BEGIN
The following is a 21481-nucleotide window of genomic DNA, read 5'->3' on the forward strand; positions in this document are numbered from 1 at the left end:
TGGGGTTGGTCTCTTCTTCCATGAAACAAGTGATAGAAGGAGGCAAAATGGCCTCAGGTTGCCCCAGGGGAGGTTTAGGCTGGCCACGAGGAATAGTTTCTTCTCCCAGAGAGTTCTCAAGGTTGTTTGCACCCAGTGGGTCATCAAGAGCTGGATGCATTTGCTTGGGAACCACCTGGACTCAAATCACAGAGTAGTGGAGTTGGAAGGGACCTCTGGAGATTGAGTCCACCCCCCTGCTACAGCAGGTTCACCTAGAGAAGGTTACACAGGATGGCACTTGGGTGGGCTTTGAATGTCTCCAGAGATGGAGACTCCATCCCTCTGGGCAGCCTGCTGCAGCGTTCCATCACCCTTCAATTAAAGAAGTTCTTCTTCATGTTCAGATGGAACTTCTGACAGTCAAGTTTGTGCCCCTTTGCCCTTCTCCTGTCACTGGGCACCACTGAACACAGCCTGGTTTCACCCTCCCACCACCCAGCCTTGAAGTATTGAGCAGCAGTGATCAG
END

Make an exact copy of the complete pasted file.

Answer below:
The following is a 21481-nucleotide window of genomic DNA, read 5'->3' on the forward strand; positions in this document are numbered from 1 at the left end:
TGGGGTTGGTCTCTTCTTCCATGAAACAAGTGATAGAAGGAGGCAAAATGGCCTCAGGTTGCCCCAGGGGAGGTTTAGGCTGGCCACGAGGAATAGTTTCTTCTCCCAGAGAGTTCTCAAGGTTGTTTGCACCCAGTGGGTCATCAAGAGCTGGATGCATTTGCTTGGGAACCACCTGGACTCAAATCACAGAGTAGTGGAGTTGGAAGGGACCTCTGGAGATTGAGTCCACCCCCCTGCTACAGCAGGTTCACCTAGAGAAGGTTACACAGGATGGCACTTGGGTGGGCTTTGAATGTCTCCAGAGATGGAGACTCCATCCCTCTGGGCAGCCTGCTGCAGCGTTCCATCACCCTTCAATTAAAGAAGTTCTTCTTCATGTTCAGATGGAACTTCTGACAGTCAAGTTTGTGCCCCTTTGCCCTTCTCCTGTCACTGGGCACCACTGAACACAGCCTGGTTTCACCCTCCCACCACCCAGCCTTGAAGTATTGAGCAGCAGTGATCAG